So, the compiler isn't totally letting you get away with it. You should check the warnings. But why are the warnings only warnings?

Checking the generated compile command (using verbose compiling) I see that 1.6.12 has an extra option: -fpermissive.

From the documentation:

Downgrade some diagnostics about nonconformant code from errors to warnings. Thus, using -fpermissive allows some nonconforming code to compile.

So you have "nonconformant code" but you are getting away with it.

I don't know why the Arduino devs did that. The whole point of making things like that errors is so you fix them at compile time, rather than scratching your head about why things don't work at run time.

Clearly the symbol millis exists. But it is a function (or perhaps a pointer to a function) and thus shouldn't be just compared to a number or have a number added to it. That's what those errors were about in 1.6.9.


Just remember, in C, C++ and the ilk, to call a function you always use parentheses, even if you are passing no arguments.

  • This is shocking! Why on Earth would they add -fpermissive? Maybe the core wouldn't compile without that? – Edgar Bonet Oct 28 '16 at 10:02
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    Maybe. But you would think they have had time to fix that sort of stuff. I can't see an easy way of turning it off either. For newbies they are going to get code that compiles, but fails at runtime in obscure ways. Better to fail at compile time. – Nick Gammon Oct 28 '16 at 11:05
  • Seems that this kind of errors where reported as warnings by old versions of gcc, and the -fpermissive flag was added in order to avoid build errors on old libraries, effective since Arduino 1.6.10. This has already been reported as an issue. – Edgar Bonet Oct 28 '16 at 12:46
  • @NickGammon Thanks for the detective work. I knew I wasn't crazy <g>. I had warnings turned up all the way and I still saw nothing at all. If you'd like my sketch I can post it somewhere, but at 3K bytes stripped it's probably too big to include here...? (And fwiw I'm not trying to "get away" with something, I made a typo that I still feel should have been flagged.) One puzzle to me is still why this isn't seen as an undeclared variable, or as a failure to call with (). Is it the case that in C++ a function name without () is a useful thing, seen as a pointer? – Jim Mack Oct 28 '16 at 13:03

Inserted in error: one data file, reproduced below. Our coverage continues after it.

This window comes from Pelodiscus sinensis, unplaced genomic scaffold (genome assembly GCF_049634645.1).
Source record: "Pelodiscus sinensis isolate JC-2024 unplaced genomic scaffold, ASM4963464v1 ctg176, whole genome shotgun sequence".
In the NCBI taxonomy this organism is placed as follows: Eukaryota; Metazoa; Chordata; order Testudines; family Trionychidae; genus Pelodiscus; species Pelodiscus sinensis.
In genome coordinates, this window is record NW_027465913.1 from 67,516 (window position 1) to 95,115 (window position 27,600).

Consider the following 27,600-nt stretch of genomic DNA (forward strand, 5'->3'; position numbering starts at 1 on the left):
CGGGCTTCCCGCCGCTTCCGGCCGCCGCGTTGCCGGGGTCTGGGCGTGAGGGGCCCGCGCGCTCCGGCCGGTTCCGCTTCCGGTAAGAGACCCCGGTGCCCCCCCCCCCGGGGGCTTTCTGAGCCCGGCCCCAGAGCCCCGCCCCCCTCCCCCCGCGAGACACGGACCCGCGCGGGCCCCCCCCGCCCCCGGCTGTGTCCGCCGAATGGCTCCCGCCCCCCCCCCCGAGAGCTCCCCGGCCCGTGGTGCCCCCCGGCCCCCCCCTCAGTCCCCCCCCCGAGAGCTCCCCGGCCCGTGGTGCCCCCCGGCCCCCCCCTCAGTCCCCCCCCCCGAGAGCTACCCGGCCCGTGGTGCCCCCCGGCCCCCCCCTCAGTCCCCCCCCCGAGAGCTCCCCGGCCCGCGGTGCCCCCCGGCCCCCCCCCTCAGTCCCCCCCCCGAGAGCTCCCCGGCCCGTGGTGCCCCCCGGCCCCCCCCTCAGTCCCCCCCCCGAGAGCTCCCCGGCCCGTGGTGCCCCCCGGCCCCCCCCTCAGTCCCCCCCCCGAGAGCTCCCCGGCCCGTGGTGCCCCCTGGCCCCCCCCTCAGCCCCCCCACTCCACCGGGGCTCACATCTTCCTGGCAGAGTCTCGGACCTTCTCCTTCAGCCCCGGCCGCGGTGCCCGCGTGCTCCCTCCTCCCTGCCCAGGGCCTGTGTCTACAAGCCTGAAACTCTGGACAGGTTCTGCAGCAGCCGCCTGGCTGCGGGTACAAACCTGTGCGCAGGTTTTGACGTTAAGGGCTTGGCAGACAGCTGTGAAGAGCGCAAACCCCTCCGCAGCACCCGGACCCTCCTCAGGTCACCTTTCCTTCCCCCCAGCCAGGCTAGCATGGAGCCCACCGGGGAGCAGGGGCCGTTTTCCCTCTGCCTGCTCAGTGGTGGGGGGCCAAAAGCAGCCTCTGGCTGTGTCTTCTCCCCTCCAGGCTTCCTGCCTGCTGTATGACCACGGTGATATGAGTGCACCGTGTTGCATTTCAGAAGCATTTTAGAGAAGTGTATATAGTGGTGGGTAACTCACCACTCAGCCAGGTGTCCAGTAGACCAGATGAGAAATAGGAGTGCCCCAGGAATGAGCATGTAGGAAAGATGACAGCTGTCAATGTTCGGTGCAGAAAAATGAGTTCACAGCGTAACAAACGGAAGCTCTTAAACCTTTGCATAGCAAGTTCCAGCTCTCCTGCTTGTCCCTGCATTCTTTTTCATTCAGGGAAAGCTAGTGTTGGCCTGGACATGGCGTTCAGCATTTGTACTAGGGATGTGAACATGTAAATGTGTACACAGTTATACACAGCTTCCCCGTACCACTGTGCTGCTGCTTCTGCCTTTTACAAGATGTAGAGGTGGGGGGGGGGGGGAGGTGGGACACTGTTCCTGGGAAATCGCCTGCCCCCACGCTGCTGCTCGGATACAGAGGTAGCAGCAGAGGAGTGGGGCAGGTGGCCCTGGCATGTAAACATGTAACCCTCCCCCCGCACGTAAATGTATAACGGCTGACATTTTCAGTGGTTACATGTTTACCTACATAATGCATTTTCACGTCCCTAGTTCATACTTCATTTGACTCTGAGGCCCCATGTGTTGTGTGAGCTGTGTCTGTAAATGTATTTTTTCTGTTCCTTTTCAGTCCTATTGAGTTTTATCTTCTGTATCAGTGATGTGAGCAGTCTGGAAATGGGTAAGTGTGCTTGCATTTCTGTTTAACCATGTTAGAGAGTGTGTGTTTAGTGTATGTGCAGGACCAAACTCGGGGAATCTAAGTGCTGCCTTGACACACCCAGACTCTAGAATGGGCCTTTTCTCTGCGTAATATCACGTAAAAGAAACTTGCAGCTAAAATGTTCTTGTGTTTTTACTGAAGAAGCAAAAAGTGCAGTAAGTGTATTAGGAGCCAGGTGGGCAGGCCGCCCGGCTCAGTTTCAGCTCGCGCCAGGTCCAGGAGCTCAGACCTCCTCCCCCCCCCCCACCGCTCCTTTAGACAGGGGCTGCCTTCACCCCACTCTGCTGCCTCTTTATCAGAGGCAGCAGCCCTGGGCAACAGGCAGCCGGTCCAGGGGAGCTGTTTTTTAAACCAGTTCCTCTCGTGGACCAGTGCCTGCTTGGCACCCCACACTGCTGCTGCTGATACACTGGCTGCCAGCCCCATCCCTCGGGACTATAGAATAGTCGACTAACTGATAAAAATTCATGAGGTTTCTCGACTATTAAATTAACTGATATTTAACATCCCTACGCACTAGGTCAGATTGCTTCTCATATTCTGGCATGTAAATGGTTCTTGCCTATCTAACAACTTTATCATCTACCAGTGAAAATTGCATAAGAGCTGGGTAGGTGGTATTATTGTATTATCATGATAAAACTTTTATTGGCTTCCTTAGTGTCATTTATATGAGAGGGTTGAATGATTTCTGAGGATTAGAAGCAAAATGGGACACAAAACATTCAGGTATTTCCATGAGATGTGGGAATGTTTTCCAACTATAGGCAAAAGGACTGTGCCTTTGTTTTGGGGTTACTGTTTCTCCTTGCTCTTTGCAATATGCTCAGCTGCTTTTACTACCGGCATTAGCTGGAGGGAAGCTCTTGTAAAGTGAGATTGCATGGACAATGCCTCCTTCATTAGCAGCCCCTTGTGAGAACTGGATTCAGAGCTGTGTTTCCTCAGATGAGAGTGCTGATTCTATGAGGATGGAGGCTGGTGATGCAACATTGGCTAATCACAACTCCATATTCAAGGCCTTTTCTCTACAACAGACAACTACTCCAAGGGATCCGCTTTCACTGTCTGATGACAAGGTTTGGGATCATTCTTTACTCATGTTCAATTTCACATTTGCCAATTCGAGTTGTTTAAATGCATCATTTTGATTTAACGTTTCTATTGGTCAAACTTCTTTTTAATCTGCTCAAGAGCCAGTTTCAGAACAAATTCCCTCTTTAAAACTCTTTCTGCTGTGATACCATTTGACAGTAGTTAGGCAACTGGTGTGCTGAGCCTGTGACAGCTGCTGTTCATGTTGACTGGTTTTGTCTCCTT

• @JimMack: Exactly. A function identifier without () decays into a pointer to the function. – Edgar Bonet Oct 28 '16 at 18:46
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In short, a function in an Arduino program that gets called without () will be considered as a plain variable. Try writing a small function in your program and call it without (). Nothing will happen.

The reason the compiler didn't flag it as an undeclared variable was because millis is a variable that is declared in a kind of pre-loaded library. Think of it as a library that is always there even if you didn't include it. That is why the compiler only saw it as a regular variable.

  • Is there really a variable named millis in the arduino core, or is it referring to the function pointer? – BrettAM Oct 27 '16 at 23:43
  • It's reffered to the function pointer but a function called without () will be seen as a previously declared variable even though it was declared as a function. – Dat Ha Oct 27 '16 at 23:44
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    It is flagged as an error when I try to reproduce it. The compiler isn't stupid. – Nick Gammon Oct 28 '16 at 1:42
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    millis is a variable that is declared in a kind of pre-loaded library - you are making this stuff up. It isn't a variable, it is a function. You might more accurately call it a symbol. Whether or not it is in a library is not relevant. – Nick Gammon Oct 28 '16 at 9:15
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    'millis', without parens, is the address of the function of that name. It is properly declared; it was merely improperly used. Without parens, millis on the right hand side of an '=' evaluates to the memory address of the millis() function. Either use of the symbol (with or without parens) is valid. What was invalid was the context of use - note that the error messages were about illegal conversions or comparisons of different data-types (function pointer to long int), not about undefined symbols (which it isn't). – JRobert Oct 28 '16 at 17:56